On July 19, I traveled to Cashiers, North Carolina, a spectacularly beautiful community nestled in the Nantahala National Forest. Cashiers is home to The Chattooga Club: a special venue for intimate family retreats. Here, I spoke to families about the benefits of our evidence-based investing approach and the power of Taking the Long View—a concept that, if you’re reading this, you’re surely familiar with.

But right now, I want to revisit a specific facet of my talk that many of us have a tendency to overlook: time.

When most people think of wealth, they think of money—understandably so. But I’d like to expand the definition of wealth to encompass not just the amount of money in one’s portfolio, but how much time they have at their disposal. In fact, it’s quite possible that you’re a “time billionaire.” Just like people are billionaires in terms of dollars, if you have more than a billion seconds left in your life, you’re a time billionaire (concept recently discussed on Tim Ferriss podcast with Graham Duncan).

Let’s break this down.

A million seconds is 11 days. A billion seconds is just over 31 years. With an average life expectancy of about 80 years, anyone 50 years old or younger is a time billionaire.

Inspiring as this analogy sounds, some time billionaires don’t take advantage of their wealth. They devalue their precious seconds with weak relationships, excessive work, and mindless entertainment. Sometimes a traumatic event can jolt us out of our negligence, but how can we help ourselves reframe or revalue our time?

To put the advantage of being a time billionaire in perspective, consider this: what if you were Rubert Murdoch, with an estimated fortune of 22 billion and you are 88 years old? How much do you think you would pay to relive the health and energy that defined your 30s? Now, consider what kind of price tag a 30-year-old would place on the next ten years of his life. Chances are, there’d be an enormous discrepancy because the 30-year-old doesn’t realize just how precious his time is, but he covets the financial freedom of Mr. Murdoch.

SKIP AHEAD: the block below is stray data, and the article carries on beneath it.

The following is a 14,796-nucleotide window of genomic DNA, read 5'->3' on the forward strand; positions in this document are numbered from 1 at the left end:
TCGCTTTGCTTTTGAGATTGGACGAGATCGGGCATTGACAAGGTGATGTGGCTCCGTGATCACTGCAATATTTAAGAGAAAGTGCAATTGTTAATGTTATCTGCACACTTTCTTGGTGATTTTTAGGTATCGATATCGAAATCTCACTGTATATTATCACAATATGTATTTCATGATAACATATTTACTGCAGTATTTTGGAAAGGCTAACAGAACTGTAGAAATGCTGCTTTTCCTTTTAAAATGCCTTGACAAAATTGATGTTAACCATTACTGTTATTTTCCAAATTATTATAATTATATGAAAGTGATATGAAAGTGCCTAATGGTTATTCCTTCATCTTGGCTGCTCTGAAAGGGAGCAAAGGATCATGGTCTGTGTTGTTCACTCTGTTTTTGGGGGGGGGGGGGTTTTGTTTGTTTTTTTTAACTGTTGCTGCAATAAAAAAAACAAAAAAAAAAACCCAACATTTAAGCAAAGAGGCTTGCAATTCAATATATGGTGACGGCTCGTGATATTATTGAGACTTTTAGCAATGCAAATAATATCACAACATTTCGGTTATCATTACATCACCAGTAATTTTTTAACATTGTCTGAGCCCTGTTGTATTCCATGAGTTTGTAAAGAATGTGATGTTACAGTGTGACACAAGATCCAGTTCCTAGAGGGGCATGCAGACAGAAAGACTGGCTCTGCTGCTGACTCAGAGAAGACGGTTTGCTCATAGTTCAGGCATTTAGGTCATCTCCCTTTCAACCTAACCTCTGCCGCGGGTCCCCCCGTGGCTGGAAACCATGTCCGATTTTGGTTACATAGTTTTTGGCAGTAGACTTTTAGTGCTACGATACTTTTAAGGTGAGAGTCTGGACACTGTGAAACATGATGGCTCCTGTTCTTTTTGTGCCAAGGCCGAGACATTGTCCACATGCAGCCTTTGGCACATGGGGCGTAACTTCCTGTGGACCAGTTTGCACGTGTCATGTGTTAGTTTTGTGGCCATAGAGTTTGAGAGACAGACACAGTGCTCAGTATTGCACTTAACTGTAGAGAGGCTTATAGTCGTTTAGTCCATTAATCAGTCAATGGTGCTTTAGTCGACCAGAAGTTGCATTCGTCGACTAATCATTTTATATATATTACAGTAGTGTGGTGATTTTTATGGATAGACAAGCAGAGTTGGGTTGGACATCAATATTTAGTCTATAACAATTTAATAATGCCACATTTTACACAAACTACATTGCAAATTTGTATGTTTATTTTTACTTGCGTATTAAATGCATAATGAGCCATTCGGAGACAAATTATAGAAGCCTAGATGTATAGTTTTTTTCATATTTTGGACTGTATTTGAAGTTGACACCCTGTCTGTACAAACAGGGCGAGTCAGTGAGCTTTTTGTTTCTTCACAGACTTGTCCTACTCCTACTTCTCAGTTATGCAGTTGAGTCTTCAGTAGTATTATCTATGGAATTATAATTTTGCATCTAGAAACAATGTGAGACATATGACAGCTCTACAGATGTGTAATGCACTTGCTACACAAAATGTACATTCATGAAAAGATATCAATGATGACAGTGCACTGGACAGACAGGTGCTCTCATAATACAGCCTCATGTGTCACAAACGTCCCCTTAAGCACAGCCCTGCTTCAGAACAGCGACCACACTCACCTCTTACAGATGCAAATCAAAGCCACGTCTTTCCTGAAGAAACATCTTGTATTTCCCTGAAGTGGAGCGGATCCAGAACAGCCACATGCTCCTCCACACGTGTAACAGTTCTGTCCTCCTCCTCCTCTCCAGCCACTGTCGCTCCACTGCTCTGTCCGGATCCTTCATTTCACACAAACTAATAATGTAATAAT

During joyful experiences (or any experience for that matter), try to pause and imagine yourself in the future asking: How much would I pay to be in this moment again? Part of our mission at Hill Investment Group is to guide people towards financial freedom. But what’s the point of financial freedom if we can’t manage our time effectively enough to enjoy that freedom?

Whether you’re a time billionaire or a time millionaire, invest wisely—it’s your most valuable asset. Standing in the mountains of North Carolina reminded me to do the same.

Hill Investment Group